Project SETH recently learned of two more young adults that took their own lives. Learning of one life lost at the age of 17 was enough to bring immediate tears to my eyes. I felt them rolling down my face before I realized I was crying. 30 minutes later we got the call of another 24 year old who couldn’t see any hope. I was still brushing the tears from my cheeks from the last call when this just compounded what I was feeling and brought emptiness in my heart. This is real.
My first thought is always of the child. How is it possible to see such darkness that you cannot see any hope? I imagine a crowd surrounding them in those troubling last moments and enveloping them with love and compassion and hope. I imagine the darkness lifts and their heart opens to the love they had no idea was so close to them, that accepts them for who they are in our world.
My second thought is for the parent/s. The heartache and the struggle to breathe are real. The emptiness is real. Their death is a physical pain that can take your breath away. Your mind races 24/7 with “what-ifs” and cannot get past what went wrong. You fall to sleep crying. You wake crying. The bond between parent and child doesn’t just end with death; it is a bond that lasts forever.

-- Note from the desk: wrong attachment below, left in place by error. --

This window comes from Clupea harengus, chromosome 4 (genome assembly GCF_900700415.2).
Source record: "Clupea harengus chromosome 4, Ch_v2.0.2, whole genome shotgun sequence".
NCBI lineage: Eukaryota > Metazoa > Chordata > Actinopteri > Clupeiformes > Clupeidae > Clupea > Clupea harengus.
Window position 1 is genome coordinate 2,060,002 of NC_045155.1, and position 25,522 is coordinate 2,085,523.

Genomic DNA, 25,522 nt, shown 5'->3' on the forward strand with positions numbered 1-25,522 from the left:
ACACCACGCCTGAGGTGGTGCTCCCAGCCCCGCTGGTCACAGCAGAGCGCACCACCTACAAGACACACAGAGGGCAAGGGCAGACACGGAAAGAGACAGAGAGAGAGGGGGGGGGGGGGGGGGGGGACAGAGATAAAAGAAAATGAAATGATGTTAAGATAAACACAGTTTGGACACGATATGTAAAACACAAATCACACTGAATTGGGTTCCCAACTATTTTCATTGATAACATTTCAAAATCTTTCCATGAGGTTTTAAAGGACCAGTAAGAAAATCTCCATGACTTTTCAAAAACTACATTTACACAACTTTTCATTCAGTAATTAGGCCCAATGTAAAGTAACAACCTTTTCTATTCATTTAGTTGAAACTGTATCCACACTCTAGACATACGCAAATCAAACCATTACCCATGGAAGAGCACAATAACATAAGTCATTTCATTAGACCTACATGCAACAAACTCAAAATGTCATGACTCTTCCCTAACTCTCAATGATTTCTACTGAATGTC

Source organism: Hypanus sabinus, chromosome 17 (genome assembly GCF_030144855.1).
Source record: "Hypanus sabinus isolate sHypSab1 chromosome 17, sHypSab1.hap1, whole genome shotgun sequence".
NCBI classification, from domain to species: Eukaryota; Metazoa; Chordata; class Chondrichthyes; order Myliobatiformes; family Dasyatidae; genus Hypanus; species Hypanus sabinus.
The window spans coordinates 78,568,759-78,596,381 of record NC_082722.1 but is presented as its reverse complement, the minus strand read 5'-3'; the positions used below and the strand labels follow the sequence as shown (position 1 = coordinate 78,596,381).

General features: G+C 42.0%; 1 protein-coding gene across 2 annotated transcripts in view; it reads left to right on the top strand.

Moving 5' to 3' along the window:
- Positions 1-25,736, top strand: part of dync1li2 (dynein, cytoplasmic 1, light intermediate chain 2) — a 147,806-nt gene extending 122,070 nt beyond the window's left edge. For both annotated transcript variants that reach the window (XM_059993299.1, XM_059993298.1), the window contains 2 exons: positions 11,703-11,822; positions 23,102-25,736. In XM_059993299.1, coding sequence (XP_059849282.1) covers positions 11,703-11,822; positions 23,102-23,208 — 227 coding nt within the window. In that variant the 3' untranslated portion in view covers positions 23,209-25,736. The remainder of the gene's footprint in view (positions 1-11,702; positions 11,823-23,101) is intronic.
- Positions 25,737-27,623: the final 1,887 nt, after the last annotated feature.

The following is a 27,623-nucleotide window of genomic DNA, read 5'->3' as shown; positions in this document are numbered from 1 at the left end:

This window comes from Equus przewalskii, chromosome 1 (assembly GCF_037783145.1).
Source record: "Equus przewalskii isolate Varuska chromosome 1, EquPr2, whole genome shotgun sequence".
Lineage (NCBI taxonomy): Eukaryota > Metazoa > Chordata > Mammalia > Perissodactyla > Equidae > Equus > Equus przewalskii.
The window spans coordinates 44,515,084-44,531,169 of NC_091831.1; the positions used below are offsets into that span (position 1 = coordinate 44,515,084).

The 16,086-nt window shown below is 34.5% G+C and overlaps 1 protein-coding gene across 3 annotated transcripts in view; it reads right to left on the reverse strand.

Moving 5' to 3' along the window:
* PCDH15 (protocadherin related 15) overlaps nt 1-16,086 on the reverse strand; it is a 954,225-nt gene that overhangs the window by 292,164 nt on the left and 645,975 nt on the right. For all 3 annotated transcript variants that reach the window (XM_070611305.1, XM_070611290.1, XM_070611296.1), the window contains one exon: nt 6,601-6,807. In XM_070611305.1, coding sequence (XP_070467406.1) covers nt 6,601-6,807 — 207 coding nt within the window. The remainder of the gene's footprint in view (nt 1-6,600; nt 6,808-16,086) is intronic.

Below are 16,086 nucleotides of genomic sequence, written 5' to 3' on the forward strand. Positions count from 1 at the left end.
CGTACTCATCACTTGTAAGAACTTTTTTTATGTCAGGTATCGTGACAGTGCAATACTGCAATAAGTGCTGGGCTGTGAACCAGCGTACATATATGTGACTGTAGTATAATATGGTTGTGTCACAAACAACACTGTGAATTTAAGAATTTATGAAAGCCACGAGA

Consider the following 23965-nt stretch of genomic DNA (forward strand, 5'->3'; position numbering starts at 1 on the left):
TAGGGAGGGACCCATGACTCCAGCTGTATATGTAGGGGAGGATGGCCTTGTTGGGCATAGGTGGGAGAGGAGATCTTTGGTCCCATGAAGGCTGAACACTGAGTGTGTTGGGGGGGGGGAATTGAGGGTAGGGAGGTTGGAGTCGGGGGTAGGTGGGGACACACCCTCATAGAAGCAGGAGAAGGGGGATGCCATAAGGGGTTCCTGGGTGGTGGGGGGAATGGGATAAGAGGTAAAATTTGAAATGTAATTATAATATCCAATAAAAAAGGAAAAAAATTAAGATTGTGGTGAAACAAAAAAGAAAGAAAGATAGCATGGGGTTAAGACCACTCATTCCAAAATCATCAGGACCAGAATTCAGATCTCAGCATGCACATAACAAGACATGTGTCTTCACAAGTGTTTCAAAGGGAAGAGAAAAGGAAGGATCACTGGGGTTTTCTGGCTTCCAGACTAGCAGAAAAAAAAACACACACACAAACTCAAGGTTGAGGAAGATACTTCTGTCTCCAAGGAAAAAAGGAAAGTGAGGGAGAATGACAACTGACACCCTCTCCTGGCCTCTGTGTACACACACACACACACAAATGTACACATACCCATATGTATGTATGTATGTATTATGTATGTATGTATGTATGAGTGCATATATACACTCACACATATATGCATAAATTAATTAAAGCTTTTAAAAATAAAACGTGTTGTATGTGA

My next thought is the friends and family. The shock they are feeling and questions they are asking themselves. “What happened? What did I miss? What could I have done?” Maybe they are rehashing the last time spent together and trying to make something out of nothing or maybe realizing the warning signs were present. They will have to be reminded to take one day at a time, but they will survive.
We found out later these young people took their lives within hours of each other. Miles apart they were experiencing the same hopelessness and did not reach for help. They were 2 of the average 17 young people that take their lives on a DAILY basis. Suicide is the second leading cause of death in teens and takes more lives than cancer. Suicide is taking lives of kids at younger and younger ages every day. 9, 10, 12, 15, 18, 20, 24…suicide at any age should not be accepted.
The tears I shed for Seth will always include tears for each child we learn died by suicide. It is daily we’re reminded Seth is gone just like other parents trying to live through their loss. Suicide will not stop unless we make a change. Imagine what we can do by sharing our experiences, helping each other, and offering one another hope. Our goal is to hear more stories of hope and share fewer and fewer stories filled only with memories. This is real. Let’s be the change.

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